Boost Your Focus with Brain.fm

brain.fm review
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đź–Š This article was last updated on June 12, 2019

When it comes to background music, there is an unlimited number of tracks we can choose from (last time I checked, Spotify had 35 million songs in their library, it would take you 200 years to play them all). Some songs help me to boost my mood when I’m doing repetitive tasks. But I needed something more powerful when I have to write, brainstorm strategies for my business, or have to focus on a really aversive task.

So I decided to try Brain.fm, starting with their 5 free sessions a while ago. More than a year later, I’m still using it. Even if there are free tracks out there on Spotify and other services, Brain.fm’s still my go-to site when I need to level up my productivity. Because it really works!

Here’s my take on it. If you decide to try out the app, let me know what you think. Feel free to share your thoughts and tips below.

Brain.fm: Reaching Your Desired Mental State Easier

Many entrepreneurs struggle with getting in the zone or a state of flow when our work requires a lot of thinking and focus.

If you’re quite new to meditation or you don’t do it often, you might also feel frustrated that you can’t focus. You might have found the quietest corner of the room, sat like a Buddha, but your brain simply refused to be still. Or maybe there had been times when you’re desperate for some zzzz’s but you just can’t fall asleep.

Eventually, we do get in the zone at work or quiet our minds enough to relax or fall asleep. But it usually takes some time and effort.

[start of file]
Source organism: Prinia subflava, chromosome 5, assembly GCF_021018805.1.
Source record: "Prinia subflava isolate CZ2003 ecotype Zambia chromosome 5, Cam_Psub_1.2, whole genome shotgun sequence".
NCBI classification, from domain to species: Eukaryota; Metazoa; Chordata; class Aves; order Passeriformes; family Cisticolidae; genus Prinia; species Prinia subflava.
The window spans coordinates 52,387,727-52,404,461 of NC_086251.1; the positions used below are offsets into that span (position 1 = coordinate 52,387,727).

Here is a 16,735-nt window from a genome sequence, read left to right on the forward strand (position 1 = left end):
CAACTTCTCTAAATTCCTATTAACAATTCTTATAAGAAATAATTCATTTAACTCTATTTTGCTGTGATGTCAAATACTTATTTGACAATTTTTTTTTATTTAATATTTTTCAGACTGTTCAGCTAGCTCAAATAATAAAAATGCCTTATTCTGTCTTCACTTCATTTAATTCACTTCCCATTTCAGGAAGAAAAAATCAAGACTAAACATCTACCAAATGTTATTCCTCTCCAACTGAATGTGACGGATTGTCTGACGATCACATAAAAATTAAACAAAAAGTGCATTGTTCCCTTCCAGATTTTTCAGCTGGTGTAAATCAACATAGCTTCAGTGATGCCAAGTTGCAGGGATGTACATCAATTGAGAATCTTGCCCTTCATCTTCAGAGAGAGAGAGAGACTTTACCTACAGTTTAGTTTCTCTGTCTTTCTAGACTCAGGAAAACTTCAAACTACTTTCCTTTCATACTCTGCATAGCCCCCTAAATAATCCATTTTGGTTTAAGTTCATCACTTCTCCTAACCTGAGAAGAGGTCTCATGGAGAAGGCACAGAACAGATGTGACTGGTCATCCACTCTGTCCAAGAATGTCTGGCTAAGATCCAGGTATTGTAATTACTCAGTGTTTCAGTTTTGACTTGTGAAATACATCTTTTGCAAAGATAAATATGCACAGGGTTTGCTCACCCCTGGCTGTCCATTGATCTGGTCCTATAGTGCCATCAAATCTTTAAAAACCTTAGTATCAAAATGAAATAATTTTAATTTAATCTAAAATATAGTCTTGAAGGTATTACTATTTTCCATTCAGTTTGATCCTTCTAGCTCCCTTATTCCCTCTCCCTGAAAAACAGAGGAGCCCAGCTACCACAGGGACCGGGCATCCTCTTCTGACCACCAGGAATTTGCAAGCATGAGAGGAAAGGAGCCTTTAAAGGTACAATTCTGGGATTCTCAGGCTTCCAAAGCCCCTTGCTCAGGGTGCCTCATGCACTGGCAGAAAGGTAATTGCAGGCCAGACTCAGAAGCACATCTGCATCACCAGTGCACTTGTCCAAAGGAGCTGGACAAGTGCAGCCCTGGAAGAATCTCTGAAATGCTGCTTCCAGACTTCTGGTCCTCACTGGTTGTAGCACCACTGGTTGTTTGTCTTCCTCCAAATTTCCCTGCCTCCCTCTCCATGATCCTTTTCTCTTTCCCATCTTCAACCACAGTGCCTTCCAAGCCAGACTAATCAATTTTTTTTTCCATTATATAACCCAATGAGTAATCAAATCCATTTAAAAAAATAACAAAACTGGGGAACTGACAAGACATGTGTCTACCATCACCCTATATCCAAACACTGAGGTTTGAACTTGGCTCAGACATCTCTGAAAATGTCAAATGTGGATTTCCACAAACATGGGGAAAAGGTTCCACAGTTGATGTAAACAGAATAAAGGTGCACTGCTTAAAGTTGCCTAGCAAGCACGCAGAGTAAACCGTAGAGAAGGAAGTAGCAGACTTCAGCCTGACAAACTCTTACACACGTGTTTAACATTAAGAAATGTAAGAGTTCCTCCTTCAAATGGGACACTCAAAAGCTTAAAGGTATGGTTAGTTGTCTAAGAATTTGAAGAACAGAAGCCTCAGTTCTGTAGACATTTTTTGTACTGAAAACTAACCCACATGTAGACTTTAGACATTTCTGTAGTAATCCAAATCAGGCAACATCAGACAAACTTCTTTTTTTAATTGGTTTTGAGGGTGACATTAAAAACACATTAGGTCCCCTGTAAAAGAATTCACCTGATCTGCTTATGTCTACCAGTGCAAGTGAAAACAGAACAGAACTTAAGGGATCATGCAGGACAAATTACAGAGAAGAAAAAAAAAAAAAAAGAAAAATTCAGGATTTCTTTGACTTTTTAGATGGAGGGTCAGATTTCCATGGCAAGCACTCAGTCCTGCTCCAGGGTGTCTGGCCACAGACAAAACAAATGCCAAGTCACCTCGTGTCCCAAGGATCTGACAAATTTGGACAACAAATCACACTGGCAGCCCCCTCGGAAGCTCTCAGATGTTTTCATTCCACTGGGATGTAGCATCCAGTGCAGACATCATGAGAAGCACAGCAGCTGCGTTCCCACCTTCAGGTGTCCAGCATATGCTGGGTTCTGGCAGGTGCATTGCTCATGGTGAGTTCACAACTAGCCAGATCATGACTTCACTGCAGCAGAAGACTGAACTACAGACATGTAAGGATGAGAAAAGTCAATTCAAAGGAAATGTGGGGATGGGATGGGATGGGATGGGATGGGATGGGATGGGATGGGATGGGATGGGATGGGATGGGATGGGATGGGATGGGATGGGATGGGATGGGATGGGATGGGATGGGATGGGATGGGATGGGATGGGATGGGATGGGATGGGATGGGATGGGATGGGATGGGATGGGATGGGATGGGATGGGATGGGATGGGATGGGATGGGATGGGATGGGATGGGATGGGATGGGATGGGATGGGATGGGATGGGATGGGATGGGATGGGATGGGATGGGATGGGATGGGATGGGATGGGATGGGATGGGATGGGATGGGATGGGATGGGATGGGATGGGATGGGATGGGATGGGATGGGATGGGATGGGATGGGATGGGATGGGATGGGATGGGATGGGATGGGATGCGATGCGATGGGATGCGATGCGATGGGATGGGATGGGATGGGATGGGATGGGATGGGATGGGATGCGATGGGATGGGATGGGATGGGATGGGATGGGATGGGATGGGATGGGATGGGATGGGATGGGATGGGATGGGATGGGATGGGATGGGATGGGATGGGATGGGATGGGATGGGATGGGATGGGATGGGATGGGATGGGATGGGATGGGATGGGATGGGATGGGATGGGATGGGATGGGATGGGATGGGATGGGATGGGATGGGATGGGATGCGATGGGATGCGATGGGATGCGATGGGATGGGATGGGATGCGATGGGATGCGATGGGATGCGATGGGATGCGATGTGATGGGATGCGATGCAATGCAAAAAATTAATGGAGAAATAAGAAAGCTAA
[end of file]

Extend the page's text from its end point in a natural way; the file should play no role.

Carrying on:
What I love about Brain.fm is that they make it easier, faster even, to reach our desired mental state.

They have three modes: Focus, Relax, and Sleep. Brain.fm has short how-to’s for each, to help users maximize their experience.

Brain.fm has short how-to’s for each of their mental modes (Focus, Relaxation, and Sleep)

Music and Productivity

There’s a lot of science behind Brain.fm, which you can read about here.
The team behind the app creates music based on the literature on neuroscience and psychology, and then runs experiments to test what works and what doesn’t. In their white paper, Brain.fm talks about how they move from scientific literature, to developing hypotheses, creating music, and finally conducting large-scale experiments to test these.

Using music to boost productivity is nothing new. In a study of music listening’s effects on work performance, Teresa Lesiuk of the University of Windsor found out that music listening helped improve software developers’ work performance.

In many instances, music improves our productivity because they can uplift our moods, especially when we’re doing mundane tasks.

But not all types of music can help us focus. For example, listening to music with lyrics can be fun when you’re just filing papers. But if you need to write a report, those lyrics can be very distracting.

This is where functional music like Brain.fm’s come in handy. They help direct your attention to the task at hand.

When using their Focus mode, you simply choose the track you want and set the time (30 minutes, 1 hour, 2 hours, or infinity). Then you just have to start on your project and let the audio tracks do its work.